The Fragment and Custom View can achieve the similar function, I know that fragment is more re-usable comparing with custom view, any other benefits/enhancements for using Fragment? Is fragment supposed to replace Custom View, or just a enhancement for some specific purpose?

For instance, the code below is fragment:

public class TestFragment extends Fragment {

    private TextView tv_name;
    private Button btn_play;
    private Button btn_delete;

    public View onCreateView(LayoutInflater inflater, ViewGroup container, Bundle savedInstanceState) {
        return inflater.inflate(R.layout.testfragment, container, false);

    public void onStart() {

        tv_name = (TextView)getView().findViewById(R.id.tv_name);
        btn_play = (Button)getView().findViewById(R.id.btn_play);
        btn_delete = (Button)getView().findViewById(R.id.btn_delete);


The code for custom view:

public class TestCustomView extends LinearLayout {

    private TextView tv_name;
    private Button btn_play;
    private Button btn_delete;

    public TestCustomView(Context context, AttributeSet attrs){
        super(context, attrs);

        setLayoutParams(new LayoutParams(LayoutParams.MATCH_PARENT, LayoutParams.MATCH_PARENT));

        tv_name = new TextView(context);

        btn_play = new Button(context);

        btn_delete = new Button(context);

    public View onCreateView(LayoutInflater inflater, ViewGroup container, Bundle savedInstanceState) {
        return inflater.inflate(R.layout.testfragment, container, false);

Both TestFragment and TestCustomView can create a view consisting of TextView and Buttons, and use tags of Framelayout/fragment and com.packagename.TestCustomView to declare in the activity's xml layout file, but what's the advantages to use Fragment?

  • I find fragments useful when you need access to something the View does not have, e.g. information about the Fragment lifecycle, or something like 'LoaderManager'.
    – Karakuri
    Jul 5, 2015 at 23:42

4 Answers 4


Fragment can be used in different scenarios but most used are:

  • wrapper around a view
  • headless fragment - i.e. no view => not very helpful in general but can be used
  • retainable fragment - can be any of above. By using Fragment.setRetainInstance(true) you can bypass Fragment.onDestroy(), i.e. can keep fragment data on configuration changes but fragment view structure is still destroyed/recreated
  • can be added to activity back stack, i.e. easy Back button previous state restore

There are cases where fragment are complete pain in the neck, then there are cases where they can achieve results quicker.

For some custom and more flexible situations fragments can get cluttered and managing them would be difficult. So dealing with views directly can be really handy and more helpful for some cases. But everything is based on requirements.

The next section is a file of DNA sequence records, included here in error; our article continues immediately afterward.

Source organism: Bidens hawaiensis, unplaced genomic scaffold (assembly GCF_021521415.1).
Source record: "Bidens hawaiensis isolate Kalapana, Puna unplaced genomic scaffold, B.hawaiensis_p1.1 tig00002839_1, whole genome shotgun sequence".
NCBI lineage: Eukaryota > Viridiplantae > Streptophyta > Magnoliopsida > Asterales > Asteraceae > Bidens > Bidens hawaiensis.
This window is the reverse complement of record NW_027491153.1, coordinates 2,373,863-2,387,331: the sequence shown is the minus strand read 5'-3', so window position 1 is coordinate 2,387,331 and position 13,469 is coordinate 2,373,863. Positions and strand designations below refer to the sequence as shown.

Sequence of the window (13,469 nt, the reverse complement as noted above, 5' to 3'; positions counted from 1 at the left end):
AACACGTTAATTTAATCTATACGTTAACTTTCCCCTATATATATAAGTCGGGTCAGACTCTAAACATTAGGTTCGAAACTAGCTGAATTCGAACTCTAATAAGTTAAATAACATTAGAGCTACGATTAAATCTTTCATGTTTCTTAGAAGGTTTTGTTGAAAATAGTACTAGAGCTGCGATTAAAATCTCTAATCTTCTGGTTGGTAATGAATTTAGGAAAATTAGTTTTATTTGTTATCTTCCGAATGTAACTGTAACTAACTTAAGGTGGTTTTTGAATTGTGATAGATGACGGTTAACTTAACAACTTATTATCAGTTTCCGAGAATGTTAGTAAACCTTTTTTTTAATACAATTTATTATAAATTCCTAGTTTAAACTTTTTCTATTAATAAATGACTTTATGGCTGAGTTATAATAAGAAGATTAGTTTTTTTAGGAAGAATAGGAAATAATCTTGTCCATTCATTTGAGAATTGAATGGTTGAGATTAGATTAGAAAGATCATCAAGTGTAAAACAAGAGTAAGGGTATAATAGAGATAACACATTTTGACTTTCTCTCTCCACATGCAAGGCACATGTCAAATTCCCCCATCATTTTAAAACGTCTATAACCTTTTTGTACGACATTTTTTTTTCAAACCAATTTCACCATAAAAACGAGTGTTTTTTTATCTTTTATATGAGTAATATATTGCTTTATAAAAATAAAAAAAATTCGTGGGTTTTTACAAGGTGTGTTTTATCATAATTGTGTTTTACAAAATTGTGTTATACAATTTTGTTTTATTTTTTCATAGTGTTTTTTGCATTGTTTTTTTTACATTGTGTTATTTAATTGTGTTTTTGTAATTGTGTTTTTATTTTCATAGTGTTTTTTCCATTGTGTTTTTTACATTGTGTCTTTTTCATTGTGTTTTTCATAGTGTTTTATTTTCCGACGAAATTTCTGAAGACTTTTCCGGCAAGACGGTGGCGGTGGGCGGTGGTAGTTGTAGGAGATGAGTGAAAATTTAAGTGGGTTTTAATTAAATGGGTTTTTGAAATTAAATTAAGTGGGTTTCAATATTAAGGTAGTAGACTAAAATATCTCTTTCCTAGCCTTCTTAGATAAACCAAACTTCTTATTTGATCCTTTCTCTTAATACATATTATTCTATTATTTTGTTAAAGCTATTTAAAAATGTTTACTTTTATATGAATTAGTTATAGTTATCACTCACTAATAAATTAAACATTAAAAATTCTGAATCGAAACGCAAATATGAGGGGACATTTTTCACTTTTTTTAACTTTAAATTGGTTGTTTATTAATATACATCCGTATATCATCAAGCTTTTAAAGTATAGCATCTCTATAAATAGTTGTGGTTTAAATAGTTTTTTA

Note View has its own life cycle too and can store/recreate saved instance state. A little bit more work but it has the option too.

  • 4
    Thans for the answer. It would be nice to see some specific examples that demonstrate pros and cons of using fragments over views and vice versa to help better understand what approach is more suitable. Currently, it looks to me like fragments are the way to go but again some examples might help to understand possible drawbacks of this approach.
    – vir us
    Oct 22, 2017 at 17:23

Custom Views have the advantage of simplicity and their primary purpose is to display a piece of data on the screen. They must rely on other components in order to do more.

Think of Fragments as a functional unit, a way to display a portion of UI that has a specific purpose, using one or more Views. Fragments are connected to the Activity lifecycle and they can include and control Loaders to populate the Views with data. They can also include sub-fragments. Finally, they can also be added to a synthetic back stack. They can do many things and are somewhat complex to learn.

As you can see, Fragments have much more in common with Activities than they have with custom views.

As a side note, Fragments can also be headless (with no UI). Headless fragments provide a way to encapsulate non-visual functionality relying on the Activity lifecycle in a separate component.

  • 8
    All true, but that doesn't explain what's the advantage of using a fragment over custom-view
    – Nir Alfasi
    Jul 6, 2015 at 0:13
  • 3
    In the example given in the question there would be no advantage because it's just displaying some static data from a layout. In real world examples when you need to build complex interfaces relying on user interaction, load data, create sections in your app, etc. you need to use both at the same time. The point of my answer is you can't compare them on the same level because they have different purposes.
    – BladeCoder
    Jul 6, 2015 at 0:19

Fragments come with their own lifecycle, which can be a hinderance or a bonus, depending on what you need.

Fragments get lifecycle methods like onResume or onSavedInstanceState, which can help you deal with state transitions in your application. If you're using custom views, you need to handle that kind of things on your own.

There are people who advocate against using fragments, I suggest reading https://developer.squareup.com/blog/advocating-against-android-fragments/


The most useful functionality of using Fragments over Custom Views is that they have their own Lifecycle Callbacks, i.e. we can register our own FragmentLifecycleCallbacks to do some operations before/after Fragment creation/destruction.

We can create our own FragmentLifecycleCallbacks and register it with Activity to inject dependencies in Fragment through Dagger. There are some workarounds to inject dependencies in Custom Views too, but doing it through FragmentLifecycleCallbacks is much cleaner and easier to do.

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